Health commissioner encourages School of Nursing grads to trust inner voice, accelerate change

May 20, 2024

Commencement 2024

The University of Minnesota School of Nursing celebrated the graduation of 135 Bachelor of Science in Nursing (BSN) students, 118 Doctor of Nursing Practice (DNP) students and six PhD in Nursing students, as well as Earl E. Bakken Center for Spirituality & Healing and Institute for Health Informatics students, at a commencement ceremony May 10.

Minnesota Department of Health Commissioner Brooke Cunningham, PhD, MD, delivered the commencement address, encouraging graduates to have the courage to trust their inner voices to accelerate change.

“The health care landscape is ever changing. Change is needed,” said Cunningham. “I am so happy to be here today because I know the future is nevertheless bright. You all will bring new ideas and the impatience of your generation for change and for us to do better.”

She told graduates that events like their commencement give her hope that health disparities and the root causes of disease, disability and despair can be addressed.

“We are doing big things in Minnesota. I can’t tell you how fantastic it is to feel the energy of possibility,” she said.

Alfonso Amores spoke on behalf of BSN students, reflecting on the last four years of Zoom screens, Campus Connector rides and preparing for night shifts. “As we move on to new horizons, I want you all to remember that determination and resilience that has brought you this far. I want you to remember that nursing is not just a vocation, but a calling,” he said.

Naomi Yosef, who also spoke on behalf of the Bachelor of Science in Nursing students, described her cohort as resilient, brave and determined. “But one characteristic shines through the most, a spirit of advocacy. This year my classmates have shown what it means to stick up for one another, embodying the phrase ‘no one left behind.’ Class of 2024, I am so proud of the community we have built amongst one another. As we embark on our next journeys venturing into various nursing positions let’s always carry this spirit of advocacy with us,” she said.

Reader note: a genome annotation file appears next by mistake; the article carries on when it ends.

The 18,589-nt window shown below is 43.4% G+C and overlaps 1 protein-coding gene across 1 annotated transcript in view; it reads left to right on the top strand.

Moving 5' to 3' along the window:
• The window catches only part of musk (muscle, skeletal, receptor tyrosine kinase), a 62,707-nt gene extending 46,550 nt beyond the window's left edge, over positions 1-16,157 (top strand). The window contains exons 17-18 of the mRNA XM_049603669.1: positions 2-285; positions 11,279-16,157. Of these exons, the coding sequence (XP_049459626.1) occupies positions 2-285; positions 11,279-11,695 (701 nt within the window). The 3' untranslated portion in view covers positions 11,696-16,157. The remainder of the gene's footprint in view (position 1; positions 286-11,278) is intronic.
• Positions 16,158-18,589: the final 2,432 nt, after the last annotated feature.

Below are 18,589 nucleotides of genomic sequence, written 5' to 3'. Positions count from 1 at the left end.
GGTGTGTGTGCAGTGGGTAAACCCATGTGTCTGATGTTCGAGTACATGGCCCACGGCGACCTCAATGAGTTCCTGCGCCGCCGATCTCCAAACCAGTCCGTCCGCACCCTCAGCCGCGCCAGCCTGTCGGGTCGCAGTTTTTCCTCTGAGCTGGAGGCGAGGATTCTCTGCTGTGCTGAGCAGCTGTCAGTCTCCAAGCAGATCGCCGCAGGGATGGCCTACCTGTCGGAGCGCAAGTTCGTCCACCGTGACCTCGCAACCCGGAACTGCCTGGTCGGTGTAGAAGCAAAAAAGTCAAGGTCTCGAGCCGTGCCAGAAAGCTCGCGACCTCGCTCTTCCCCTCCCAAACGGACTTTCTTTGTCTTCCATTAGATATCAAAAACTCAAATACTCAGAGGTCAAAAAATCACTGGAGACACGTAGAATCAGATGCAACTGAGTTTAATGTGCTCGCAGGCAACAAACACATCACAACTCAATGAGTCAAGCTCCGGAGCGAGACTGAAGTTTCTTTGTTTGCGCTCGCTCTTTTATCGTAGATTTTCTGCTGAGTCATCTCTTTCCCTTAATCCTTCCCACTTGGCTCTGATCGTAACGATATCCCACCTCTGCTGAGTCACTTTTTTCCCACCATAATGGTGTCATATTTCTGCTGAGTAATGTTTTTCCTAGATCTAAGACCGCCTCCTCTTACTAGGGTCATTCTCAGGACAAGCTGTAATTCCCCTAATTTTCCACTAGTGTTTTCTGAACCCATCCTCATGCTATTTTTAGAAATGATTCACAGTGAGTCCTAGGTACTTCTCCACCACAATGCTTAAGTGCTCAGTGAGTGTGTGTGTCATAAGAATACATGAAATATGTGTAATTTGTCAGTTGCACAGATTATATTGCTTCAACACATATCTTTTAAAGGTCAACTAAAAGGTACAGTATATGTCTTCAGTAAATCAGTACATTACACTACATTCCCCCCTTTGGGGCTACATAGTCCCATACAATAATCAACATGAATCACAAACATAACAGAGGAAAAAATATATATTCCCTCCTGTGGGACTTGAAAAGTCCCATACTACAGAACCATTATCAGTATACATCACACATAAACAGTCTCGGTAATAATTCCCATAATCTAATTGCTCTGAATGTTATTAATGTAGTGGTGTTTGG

Jiayue (Bella) Xiong, BSN, spoke on behalf of doctorial students, reflecting on her experience as an international student from China and her career aspiration as a woman of color. “As world citizen in the health care field, I hope that we can all remain true to our original aspirations as we move forward in our career, save lives and heal the disease, promote human health, maintain peace and alleviate the suffering of all human beings in the world and improve the quality of life globally,” she said.

The Class of 2024 graduated as the school celebrates its 115th anniversary. In 1909, physician Richard Olding Beard led the efforts to establish the first school for nursing within a university, rather than under the control of a hospital.

“Uniquely created not for the sake of the hospital but for the education of nurses, our school was founded on the principles that educating nurses would help society recognize the worth of human life, conserve human health and provide for social justice,” said Dean Connie White Delaney, PhD, RN, FAAN, FACMI, FNAP. “115 years later, I marvel at Beard’s vision to recognize the role of nurses and the role that they could have in promoting health and social justice.”

White Delaney presented the graduates to Regent Mary Turner, who also serves as an ICU nurse at North Memorial Health. Turner conferred the degrees to the graduates.

BSN students participated in a Pinning Ceremony, which is a nursing tradition that dates back more than 100 years where new nurses are presented with the school’s pin by faculty. It represents a symbolic welcoming of new graduates into the nursing profession. The School of Nursing pin features four symbols representing the four dimensions of higher education: the antique lamp represents the metaphysical sciences, the telescope represents the physical sciences, the plow represents the industrial arts and the artist’s palette represents the fine arts. Above and below the shield is the cross of St. George, which for centuries has stood for unselfish service.

“As our newest graduates, you represent both the future of nursing and the School of Nursing’s legacy,” said Laura Kirk, PhD, RN, School of Nursing Alumni Society president. “Graduates of the Class of 2024, we are so glad you are here. You make us so proud.”

Categories: School News


Media Contacts

Steve Rudolph
School of Nursing